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Fellow Hall of Famers believe Reggie Jackson should think before he speaks

Reggie Jackson, left, speaks with Rickey Henderson before

Reggie Jackson, left, speaks with Rickey Henderson before a Yankees game. (July 19, 2012) Credit: AP

COOPERSTOWN, N.Y. -- Among at least a few of the early arriving Hall of Famers, Reggie Jackson is the straw that stirs the laughter. His former Athletics teammate and fellow Hall of Famer Rollie Fingers, in fact, was chuckling when he said of Jackson's recent eyebrow-raising comments, "When Reggie starts talking, you know everybody listens."

Jackson is not expected to attend the annual dinner and induction ceremonies this weekend, instead having chosen to rejoin the Yankees in Oakland after a brief forced hiatus in the wake of those controversial remarks in Sports Illustrated. The former slugger had questioned the credentials of some players who are in the Hall, and the worthiness of future candidates who have been tainted by steroids.

Ferguson Jenkins, who has known Jackson since the mid-1960s when their respective clubs were among the few that held spring training in Arizona, said, "He doesn't think before he speaks and unfortunately he steps on his tongue, with a big foot. He doesn't choose his words correctly. He doesn't think. I mean, you've got to think before you speak."

Jenkins likes Jackson, recalling him as a player for Arizona State and a young star with the Athletics. "He was a big name back then, and he played big," the former Cubs pitcher said. "When he went to the Yankees, he was even bigger. But he's got to choose his words better."

Fingers had heard about the Jackson interview but had not read it. So he asked which Hall of Famers Jackson had criticized. When someone mentioned Bert Blyleven, the former reliever laughed again and said, "Blyleven? I guarantee Blyleven got him more times than ." And when someone mentioned Gary Carter as another target, Fingers said, "Carter, really? Why would he say those things?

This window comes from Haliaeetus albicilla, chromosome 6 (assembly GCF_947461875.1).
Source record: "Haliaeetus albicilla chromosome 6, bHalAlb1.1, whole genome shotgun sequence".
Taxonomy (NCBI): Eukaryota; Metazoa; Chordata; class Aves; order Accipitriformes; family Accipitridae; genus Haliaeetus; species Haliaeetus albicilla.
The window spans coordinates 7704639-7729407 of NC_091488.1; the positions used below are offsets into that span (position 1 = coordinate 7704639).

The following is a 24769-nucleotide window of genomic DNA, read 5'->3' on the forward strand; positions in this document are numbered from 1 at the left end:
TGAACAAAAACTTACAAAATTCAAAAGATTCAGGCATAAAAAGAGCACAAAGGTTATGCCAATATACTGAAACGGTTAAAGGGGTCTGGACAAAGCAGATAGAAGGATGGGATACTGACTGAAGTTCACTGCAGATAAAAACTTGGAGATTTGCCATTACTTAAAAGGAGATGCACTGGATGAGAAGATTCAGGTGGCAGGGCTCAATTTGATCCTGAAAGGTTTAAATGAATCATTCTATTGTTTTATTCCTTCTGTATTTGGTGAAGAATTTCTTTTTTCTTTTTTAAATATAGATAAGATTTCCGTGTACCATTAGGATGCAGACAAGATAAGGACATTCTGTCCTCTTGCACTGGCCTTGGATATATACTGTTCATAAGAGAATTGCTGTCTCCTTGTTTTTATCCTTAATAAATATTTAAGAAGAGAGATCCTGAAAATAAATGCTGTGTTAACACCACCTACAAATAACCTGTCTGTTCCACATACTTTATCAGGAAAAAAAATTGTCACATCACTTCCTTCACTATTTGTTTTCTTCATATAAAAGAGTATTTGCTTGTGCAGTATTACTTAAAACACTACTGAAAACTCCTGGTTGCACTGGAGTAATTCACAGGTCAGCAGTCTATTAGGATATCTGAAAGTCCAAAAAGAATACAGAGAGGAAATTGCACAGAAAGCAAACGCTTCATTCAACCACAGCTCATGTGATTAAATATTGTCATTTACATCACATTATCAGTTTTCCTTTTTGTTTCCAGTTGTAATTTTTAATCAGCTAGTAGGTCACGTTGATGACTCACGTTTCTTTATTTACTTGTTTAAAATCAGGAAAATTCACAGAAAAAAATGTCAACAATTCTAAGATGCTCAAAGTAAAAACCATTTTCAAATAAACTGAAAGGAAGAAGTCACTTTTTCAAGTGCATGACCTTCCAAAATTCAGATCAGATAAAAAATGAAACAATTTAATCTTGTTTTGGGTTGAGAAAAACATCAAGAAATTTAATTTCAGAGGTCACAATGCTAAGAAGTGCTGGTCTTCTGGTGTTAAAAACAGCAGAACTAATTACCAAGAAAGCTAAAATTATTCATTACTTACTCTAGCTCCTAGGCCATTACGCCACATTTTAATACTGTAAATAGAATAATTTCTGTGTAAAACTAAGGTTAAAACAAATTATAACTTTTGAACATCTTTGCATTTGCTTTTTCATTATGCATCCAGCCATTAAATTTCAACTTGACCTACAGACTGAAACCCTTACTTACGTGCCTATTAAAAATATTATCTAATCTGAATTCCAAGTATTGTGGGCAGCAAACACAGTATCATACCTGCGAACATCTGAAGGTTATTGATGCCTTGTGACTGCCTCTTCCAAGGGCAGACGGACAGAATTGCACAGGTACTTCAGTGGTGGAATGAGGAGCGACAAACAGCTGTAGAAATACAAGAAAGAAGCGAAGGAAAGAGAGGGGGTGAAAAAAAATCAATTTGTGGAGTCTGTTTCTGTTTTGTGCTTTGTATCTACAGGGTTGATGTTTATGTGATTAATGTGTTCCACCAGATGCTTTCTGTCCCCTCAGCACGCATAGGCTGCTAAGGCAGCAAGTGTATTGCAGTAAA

"That doesn't sound like Reggie, badmouthing guys who are already in the Hall. You could say almost the same thing about him: 'God, he struck out more than anybody in the world, why is he in the Hall?' You don't say those things about other guys," Fingers said.

As for Jackson's prediction that the current Hall members would boycott the ceremony if players mentioned in baseball's steroid scandal were enshrined, Fingers said, "That's not a discussion we usually have. When we have our dinner, we usually talk about the guys who are in or the guys who are just coming in.''

Tony Perez, who, like the other two inductees, was doing an autograph session, said, "I don't want to get into that. But this is the Hall of Fame. You're here because you did something great in your career. Everybody who got voted into the Hall of Fame deserves to be there, I guess."

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